Fending off retail apocalypse with digital transformation

As part of the changing retail landscape, Amazon launched Amazon Prime Wardrobe, which allows customers to try clothes on before they buy them

IN the US there has been much talk of a retail apocalypse, with a large number of retail stores closing as American consumers change their purchasing habits, notably with a move to e-commerce.

Sears, for example, now has fewer than a third the number of retail stores it had 10 years ago. Of the 1,200 shopping malls across the US, some experts have predicted that half of them will close by 2023, and that more than 12,000 stores will close in 2018.

The term 'retail apocalypse' has also come to increasing prominence in the UK as some retailers have gone into administration and stores have closed.

Figures for the start of this year also present quite a downbeat picture of the high street in the UK. City analysts had expected a recovery in sales in January, after the unexpectedly sharp fall in December. But January was a tough month for high street retailers as sales rose far below City expectations.

Indeed, UK retailers have been issued with a stark warning. Retail analyst Natalie Berg says: “The UK retail sector is facing unprecedented levels of change. The convergence of physical and digital retail is accelerating, which will lead to more high street closures and require a complete reinvention of bricks and mortar retailing.”

Some go as far as to say that retail is dying. I would strongly argue that it isn't actually dying, it's just changing - and in a big way. Indeed in 2017 some quite exciting things happened in retail that point to what the future might hold.

Adidas made customisable trainers possible. It partnered with a start-up to create 3D-printed footwear. By using a photosensitive resin that hardens as light hits it, they have been able to create a sole in 20 minutes. These soles can then be easily customised.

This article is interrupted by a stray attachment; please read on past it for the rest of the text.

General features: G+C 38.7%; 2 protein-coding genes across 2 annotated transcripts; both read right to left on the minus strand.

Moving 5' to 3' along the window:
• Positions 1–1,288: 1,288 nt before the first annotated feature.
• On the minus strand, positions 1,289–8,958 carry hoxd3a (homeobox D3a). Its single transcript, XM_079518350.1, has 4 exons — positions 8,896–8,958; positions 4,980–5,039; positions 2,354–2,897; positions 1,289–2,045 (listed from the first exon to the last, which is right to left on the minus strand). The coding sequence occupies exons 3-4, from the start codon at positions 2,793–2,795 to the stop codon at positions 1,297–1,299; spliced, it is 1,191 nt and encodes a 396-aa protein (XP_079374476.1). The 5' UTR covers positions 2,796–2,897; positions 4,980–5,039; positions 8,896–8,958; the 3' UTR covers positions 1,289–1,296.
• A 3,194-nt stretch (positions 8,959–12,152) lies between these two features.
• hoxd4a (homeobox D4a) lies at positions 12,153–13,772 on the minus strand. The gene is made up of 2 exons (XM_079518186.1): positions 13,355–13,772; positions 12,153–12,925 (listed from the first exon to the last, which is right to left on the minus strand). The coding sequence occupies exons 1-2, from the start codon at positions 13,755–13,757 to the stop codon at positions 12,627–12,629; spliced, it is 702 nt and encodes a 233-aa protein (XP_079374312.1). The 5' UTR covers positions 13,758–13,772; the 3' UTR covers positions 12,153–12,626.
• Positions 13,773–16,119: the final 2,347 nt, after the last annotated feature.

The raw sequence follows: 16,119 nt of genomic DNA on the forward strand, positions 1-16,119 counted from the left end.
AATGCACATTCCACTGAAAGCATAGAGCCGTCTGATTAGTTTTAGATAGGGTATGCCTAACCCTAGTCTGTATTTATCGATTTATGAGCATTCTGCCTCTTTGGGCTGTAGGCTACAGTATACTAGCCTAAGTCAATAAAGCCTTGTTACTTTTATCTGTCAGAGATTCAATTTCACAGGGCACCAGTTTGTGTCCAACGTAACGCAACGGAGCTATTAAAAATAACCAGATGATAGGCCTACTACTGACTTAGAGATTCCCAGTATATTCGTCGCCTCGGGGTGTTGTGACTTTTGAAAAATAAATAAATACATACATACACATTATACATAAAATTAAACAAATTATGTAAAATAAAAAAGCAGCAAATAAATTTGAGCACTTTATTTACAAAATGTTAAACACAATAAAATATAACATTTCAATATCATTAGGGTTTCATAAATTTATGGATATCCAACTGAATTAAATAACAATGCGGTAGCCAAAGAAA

In the US, Walmart partnered with a smart-lock start-up called August Home, enabling customers to order groceries and have them delivered and unpacked in their house while they're not there. Customers get a notification when the driver rings the doorbell, and security cameras allow them to watch the process. Amazon later announced a similar initiative, called Amazon Key.

Amazon also launched Amazon Prime Wardrobe, a service that allows customers to try clothes on before they buy them. There is no cost for shipping, delivery and returns, and customers are given seven days to make a decision on items. The more items they decide to keep, the bigger the discounts they get.

Walmart and Amazon are also creating cashier-less stores. Amazon Go uses cameras and sensors to track what shoppers take from the shelves of the store. It then charges them for what's in their trolley when they exit. Walmart has created a new store called Project Kepler, which will use technology to track and charge for purchases without having to use a cashier.

In fact, it could be said that there is actually rising confidence in the potential of physical retail, as this stream of digitally enabled concepts take shape. But the success of individual retailers will depend on how well they are able to blend physical and digital experiences. The store of the future will be less about transactions; instead it will become a hub for both experiences and fulfilment.

The high street will increasingly consist of digitally enabled stores that shift their focus from being transaction centres to engaging showrooms that provide a highly personalised shopping experience. The future of retail means every touch point in shops will be enhanced by technology, improving the entire shopping journey.

Many retailers will feel like they are currently between a rock and a hard place. But with innovation and the right strategy, they can certainly fend off an apocalypse.

Retail isn't dying, but those who don't change will likely have their day of reckoning.

:: Patrick McAliskey is managing director of Novosco, an indigenous Northern Ireland managed cloud company with offices in Belfast, Dublin and Manchester. It employs 180 people and works for leading organisations across the UK and Ireland, including many of the north's top companies, UK health trusts, housing associations and other organisations

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